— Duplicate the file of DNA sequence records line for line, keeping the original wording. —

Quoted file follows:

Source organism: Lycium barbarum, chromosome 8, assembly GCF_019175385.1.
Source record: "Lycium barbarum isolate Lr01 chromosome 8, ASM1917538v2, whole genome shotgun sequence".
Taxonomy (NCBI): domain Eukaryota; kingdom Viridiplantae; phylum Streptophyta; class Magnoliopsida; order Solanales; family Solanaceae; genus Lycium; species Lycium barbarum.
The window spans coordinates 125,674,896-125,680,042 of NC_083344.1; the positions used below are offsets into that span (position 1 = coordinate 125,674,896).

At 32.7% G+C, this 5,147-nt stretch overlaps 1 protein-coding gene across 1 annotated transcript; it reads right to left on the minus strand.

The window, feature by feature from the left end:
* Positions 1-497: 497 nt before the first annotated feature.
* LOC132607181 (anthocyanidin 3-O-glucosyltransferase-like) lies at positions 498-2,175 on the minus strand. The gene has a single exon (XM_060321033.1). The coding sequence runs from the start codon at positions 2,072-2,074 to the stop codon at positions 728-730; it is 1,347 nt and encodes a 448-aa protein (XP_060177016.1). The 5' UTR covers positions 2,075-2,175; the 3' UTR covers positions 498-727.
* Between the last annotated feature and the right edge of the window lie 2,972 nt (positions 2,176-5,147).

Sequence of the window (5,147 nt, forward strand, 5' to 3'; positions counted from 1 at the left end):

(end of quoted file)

Source organism: Lycium barbarum, chromosome 8, assembly GCF_019175385.1.
Source record: "Lycium barbarum isolate Lr01 chromosome 8, ASM1917538v2, whole genome shotgun sequence".
Taxonomy (NCBI): domain Eukaryota; kingdom Viridiplantae; phylum Streptophyta; class Magnoliopsida; order Solanales; family Solanaceae; genus Lycium; species Lycium barbarum.
The window spans coordinates 125,674,896-125,680,042 of NC_083344.1; the positions used below are offsets into that span (position 1 = coordinate 125,674,896).

At 32.7% G+C, this 5,147-nt stretch overlaps 1 protein-coding gene across 1 annotated transcript; it reads right to left on the minus strand.

The window, feature by feature from the left end:
* Positions 1-497: 497 nt before the first annotated feature.
* LOC132607181 (anthocyanidin 3-O-glucosyltransferase-like) lies at positions 498-2,175 on the minus strand. The gene has a single exon (XM_060321033.1). The coding sequence runs from the start codon at positions 2,072-2,074 to the stop codon at positions 728-730; it is 1,347 nt and encodes a 448-aa protein (XP_060177016.1). The 5' UTR covers positions 2,075-2,175; the 3' UTR covers positions 498-727.
* Between the last annotated feature and the right edge of the window lie 2,972 nt (positions 2,176-5,147).

Sequence of the window (5,147 nt, forward strand, 5' to 3'; positions counted from 1 at the left end):